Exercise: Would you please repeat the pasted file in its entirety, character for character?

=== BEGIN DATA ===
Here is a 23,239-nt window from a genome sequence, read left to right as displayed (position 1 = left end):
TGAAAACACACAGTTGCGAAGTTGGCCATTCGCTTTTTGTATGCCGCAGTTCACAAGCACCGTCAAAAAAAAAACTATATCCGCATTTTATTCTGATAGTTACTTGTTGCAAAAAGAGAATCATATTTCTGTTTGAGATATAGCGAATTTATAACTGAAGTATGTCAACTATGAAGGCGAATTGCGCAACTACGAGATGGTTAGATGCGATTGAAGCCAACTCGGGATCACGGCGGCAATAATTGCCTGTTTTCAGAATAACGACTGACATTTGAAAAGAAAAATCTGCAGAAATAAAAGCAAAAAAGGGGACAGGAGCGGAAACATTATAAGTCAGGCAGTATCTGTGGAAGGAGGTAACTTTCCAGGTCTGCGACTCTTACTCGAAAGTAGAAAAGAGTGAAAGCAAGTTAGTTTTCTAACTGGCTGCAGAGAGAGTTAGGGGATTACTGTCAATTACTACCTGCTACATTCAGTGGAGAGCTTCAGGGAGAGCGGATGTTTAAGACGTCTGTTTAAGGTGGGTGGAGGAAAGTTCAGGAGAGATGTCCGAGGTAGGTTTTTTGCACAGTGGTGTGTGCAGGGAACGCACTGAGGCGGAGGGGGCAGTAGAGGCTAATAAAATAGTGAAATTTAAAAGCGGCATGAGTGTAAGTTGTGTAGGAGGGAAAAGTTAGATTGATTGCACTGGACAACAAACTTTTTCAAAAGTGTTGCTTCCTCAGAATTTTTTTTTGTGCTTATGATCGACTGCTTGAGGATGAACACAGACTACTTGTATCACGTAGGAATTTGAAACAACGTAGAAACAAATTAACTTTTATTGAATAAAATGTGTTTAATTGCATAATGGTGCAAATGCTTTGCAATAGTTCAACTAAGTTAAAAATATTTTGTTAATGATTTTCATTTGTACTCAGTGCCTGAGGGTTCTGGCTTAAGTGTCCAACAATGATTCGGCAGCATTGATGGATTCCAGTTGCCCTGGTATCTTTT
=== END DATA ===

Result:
Here is a 23,239-nt window from a genome sequence, read left to right as displayed (position 1 = left end):
TGAAAACACACAGTTGCGAAGTTGGCCATTCGCTTTTTGTATGCCGCAGTTCACAAGCACCGTCAAAAAAAAAACTATATCCGCATTTTATTCTGATAGTTACTTGTTGCAAAAAGAGAATCATATTTCTGTTTGAGATATAGCGAATTTATAACTGAAGTATGTCAACTATGAAGGCGAATTGCGCAACTACGAGATGGTTAGATGCGATTGAAGCCAACTCGGGATCACGGCGGCAATAATTGCCTGTTTTCAGAATAACGACTGACATTTGAAAAGAAAAATCTGCAGAAATAAAAGCAAAAAAGGGGACAGGAGCGGAAACATTATAAGTCAGGCAGTATCTGTGGAAGGAGGTAACTTTCCAGGTCTGCGACTCTTACTCGAAAGTAGAAAAGAGTGAAAGCAAGTTAGTTTTCTAACTGGCTGCAGAGAGAGTTAGGGGATTACTGTCAATTACTACCTGCTACATTCAGTGGAGAGCTTCAGGGAGAGCGGATGTTTAAGACGTCTGTTTAAGGTGGGTGGAGGAAAGTTCAGGAGAGATGTCCGAGGTAGGTTTTTTGCACAGTGGTGTGTGCAGGGAACGCACTGAGGCGGAGGGGGCAGTAGAGGCTAATAAAATAGTGAAATTTAAAAGCGGCATGAGTGTAAGTTGTGTAGGAGGGAAAAGTTAGATTGATTGCACTGGACAACAAACTTTTTCAAAAGTGTTGCTTCCTCAGAATTTTTTTTTGTGCTTATGATCGACTGCTTGAGGATGAACACAGACTACTTGTATCACGTAGGAATTTGAAACAACGTAGAAACAAATTAACTTTTATTGAATAAAATGTGTTTAATTGCATAATGGTGCAAATGCTTTGCAATAGTTCAACTAAGTTAAAAATATTTTGTTAATGATTTTCATTTGTACTCAGTGCCTGAGGGTTCTGGCTTAAGTGTCCAACAATGATTCGGCAGCATTGATGGATTCCAGTTGCCCTGGTATCTTTT